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Love Hurts, Or Does it?
By Tammy Kling,
Co-Author of The Compass

Chances are, you knew it was coming. He seemed distant, busier than normal. He stopped returning your texts.

"Is something wrong?" You asked.

A lot of times we miss the small signs of a breakup, even though it's looming on the horizon. But after it's over, it finally dawns on you. He's just not that into you, and he hasn't been, for quite awhile.

The First 7 days

The first week after a breakup can be torture, emotionally. There are so many unanswered questions, and the initial rejection is hard to accept or understand. After all, you're fabulous. Why doesn't he see it too? Breakups make us feel vulnerable and insecure, a natural result of someone telling you they want distance or complete separation from you.

A Whirlwind of Emotions

During the first few weeks, you're likely to experience a rush of emotions, ranging from sadness, shock, anger, and desperation. Heartache arrives with so many unanswered questions. Where did we go wrong? Is there someone else? Did I say or do the wrong things? These questions are normal, particularly in the first week of the separation, when all you want to do is call, text, or communicate with him. But what's the point in getting the answers to any of those questions? It won't change anything if he's already made a decision, and it only draws out your heartache longer. Sometimes there are no answers, and the fastest way to move on after your heart has been injured is to get off the couch or out of the bed and move on. It's essential to stay in motion!

"Relationships are tough, emotionally" says Dr. Mary Giuffra, a New York city based psychotherapist and relationship expert. "It's not a disney ride for kids."

Moving On

We've all experienced the pain of heartache, and in the days that follow it feels as if you're the only one who has ever felt this way. The isolation after a breakup pushes us even farther into a depressing situation, because often we find ourselves withdrawing from others. It's natural to want to, but that's not the right approach to take for healing.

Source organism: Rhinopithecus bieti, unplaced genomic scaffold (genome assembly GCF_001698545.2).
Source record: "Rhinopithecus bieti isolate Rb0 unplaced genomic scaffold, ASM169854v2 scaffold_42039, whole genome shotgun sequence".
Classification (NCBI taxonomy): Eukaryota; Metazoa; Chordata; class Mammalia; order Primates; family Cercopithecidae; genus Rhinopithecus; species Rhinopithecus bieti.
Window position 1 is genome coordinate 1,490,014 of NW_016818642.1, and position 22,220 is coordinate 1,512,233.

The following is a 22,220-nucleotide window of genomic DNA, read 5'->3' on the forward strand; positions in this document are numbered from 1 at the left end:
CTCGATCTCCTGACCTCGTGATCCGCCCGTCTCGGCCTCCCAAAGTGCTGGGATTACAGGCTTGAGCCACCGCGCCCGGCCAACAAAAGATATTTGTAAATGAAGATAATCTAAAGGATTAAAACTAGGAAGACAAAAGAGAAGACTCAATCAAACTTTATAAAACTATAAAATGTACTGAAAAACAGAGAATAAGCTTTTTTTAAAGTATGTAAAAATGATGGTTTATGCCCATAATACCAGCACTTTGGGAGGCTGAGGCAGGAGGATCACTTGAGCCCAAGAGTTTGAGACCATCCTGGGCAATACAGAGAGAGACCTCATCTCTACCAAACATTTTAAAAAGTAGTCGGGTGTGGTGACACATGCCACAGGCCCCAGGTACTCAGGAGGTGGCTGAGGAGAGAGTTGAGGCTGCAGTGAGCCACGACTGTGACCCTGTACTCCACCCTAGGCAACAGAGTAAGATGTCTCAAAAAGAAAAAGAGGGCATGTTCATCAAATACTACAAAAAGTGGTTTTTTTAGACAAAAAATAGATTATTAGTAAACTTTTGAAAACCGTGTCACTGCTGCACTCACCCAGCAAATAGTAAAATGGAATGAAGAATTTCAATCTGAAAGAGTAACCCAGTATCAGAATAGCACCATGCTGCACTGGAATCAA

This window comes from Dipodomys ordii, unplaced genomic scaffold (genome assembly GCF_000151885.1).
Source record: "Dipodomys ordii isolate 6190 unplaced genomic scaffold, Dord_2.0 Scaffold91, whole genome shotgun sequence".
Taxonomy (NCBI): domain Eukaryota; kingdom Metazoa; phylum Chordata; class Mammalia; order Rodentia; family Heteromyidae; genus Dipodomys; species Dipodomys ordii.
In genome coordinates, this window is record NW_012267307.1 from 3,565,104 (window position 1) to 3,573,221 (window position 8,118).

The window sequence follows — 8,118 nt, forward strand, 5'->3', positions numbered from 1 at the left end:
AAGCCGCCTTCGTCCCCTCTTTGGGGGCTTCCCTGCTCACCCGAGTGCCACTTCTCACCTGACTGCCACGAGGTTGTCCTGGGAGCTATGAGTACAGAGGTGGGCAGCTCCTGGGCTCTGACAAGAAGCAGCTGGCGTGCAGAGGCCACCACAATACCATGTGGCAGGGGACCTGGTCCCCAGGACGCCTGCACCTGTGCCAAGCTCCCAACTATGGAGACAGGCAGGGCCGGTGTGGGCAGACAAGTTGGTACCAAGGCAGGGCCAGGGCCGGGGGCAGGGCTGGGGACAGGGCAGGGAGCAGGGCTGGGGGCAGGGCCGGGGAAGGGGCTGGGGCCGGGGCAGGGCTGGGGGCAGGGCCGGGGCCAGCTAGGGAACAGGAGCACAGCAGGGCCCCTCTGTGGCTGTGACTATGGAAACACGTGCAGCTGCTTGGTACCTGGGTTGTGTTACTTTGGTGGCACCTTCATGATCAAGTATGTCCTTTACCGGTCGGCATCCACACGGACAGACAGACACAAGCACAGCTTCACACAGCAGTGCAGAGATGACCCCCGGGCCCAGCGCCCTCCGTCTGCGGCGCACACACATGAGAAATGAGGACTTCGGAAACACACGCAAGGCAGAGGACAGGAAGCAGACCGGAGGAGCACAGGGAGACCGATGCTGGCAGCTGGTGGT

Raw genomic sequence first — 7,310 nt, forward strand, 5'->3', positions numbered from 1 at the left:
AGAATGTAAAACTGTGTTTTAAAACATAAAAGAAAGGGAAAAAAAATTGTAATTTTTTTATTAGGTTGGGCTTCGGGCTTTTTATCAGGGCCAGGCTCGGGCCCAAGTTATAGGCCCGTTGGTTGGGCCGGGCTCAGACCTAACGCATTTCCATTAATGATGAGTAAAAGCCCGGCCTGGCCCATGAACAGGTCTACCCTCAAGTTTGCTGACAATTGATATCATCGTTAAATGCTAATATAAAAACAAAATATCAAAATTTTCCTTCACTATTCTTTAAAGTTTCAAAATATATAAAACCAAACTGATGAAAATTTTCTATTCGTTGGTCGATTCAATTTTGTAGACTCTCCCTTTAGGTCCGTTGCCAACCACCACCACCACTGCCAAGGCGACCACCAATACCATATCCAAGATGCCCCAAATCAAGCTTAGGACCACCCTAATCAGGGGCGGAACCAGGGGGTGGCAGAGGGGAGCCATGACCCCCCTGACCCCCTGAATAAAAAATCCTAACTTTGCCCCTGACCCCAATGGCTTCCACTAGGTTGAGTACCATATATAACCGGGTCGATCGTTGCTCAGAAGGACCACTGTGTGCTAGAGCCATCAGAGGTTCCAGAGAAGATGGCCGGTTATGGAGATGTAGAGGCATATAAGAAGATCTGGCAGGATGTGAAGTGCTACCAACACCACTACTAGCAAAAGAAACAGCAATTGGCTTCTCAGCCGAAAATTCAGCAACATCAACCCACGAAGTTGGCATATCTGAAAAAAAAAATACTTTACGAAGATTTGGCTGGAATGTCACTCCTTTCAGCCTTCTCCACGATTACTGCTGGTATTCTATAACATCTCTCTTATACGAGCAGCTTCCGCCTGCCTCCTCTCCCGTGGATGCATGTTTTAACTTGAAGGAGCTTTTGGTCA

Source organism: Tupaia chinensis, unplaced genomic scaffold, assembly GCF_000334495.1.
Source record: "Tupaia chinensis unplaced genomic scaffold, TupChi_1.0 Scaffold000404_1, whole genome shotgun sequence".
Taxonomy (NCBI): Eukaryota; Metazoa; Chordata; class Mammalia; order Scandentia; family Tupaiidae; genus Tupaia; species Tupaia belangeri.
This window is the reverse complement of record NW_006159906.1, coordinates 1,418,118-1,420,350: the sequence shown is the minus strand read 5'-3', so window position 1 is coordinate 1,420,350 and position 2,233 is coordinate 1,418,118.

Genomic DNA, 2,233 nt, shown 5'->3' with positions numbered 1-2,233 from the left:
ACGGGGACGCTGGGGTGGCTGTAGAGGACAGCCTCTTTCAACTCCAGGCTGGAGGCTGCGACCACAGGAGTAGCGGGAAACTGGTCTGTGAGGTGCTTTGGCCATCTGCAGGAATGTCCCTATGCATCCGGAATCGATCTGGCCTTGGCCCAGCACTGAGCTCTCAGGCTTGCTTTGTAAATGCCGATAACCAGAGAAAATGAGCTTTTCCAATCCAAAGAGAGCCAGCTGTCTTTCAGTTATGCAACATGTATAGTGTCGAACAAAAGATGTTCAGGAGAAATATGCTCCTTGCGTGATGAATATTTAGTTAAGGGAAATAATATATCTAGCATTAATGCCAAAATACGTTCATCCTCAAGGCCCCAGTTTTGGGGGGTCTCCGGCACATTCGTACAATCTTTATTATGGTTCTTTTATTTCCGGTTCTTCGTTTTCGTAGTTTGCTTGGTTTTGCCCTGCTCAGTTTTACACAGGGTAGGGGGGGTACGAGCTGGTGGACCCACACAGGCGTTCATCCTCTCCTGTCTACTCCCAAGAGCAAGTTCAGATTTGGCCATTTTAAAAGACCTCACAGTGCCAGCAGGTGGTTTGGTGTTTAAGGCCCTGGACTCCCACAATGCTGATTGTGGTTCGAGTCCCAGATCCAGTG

I've learned so much about love, but never the answer to it. Like most people, I've experienced great bliss, and I have also had my heart wounded in battle. I've learned that there are so many different kinds of love, and one of the best ways to recover after a breakup is to understand that, because then you can re-define what you really had. Should you have only been friends? Did you love a romanticized version of what you had, like the kind you see in movies?

Types of Love

There's passionate love, agape love, and the kind of love you have for your dog. There's lust, disguised as love, and then there's legit love, but still not a thirty year love. When you're feeling all tingly inside during the throes of a relationship it's hard to remember that love doesn't always mean forever. You can love someone, and still not have all the right ingredients for a marriage. Love on it's own, isn't enough.

Without a doubt, the kind of relationship we get wounded by most often is the Romeo and Juliet kind of love. That feels like the kind of love you'd die for. Often it's tumultuous, passionate, and ignites quickly. It's open, exposed, like a forest fire threatening to extinguish the life of every living thing in the forest. But is that really real? Or do we get wounded because it's a fantasy of love that we'll never really attain, a vision of the perfect mate, relationship, and future that we create in our minds?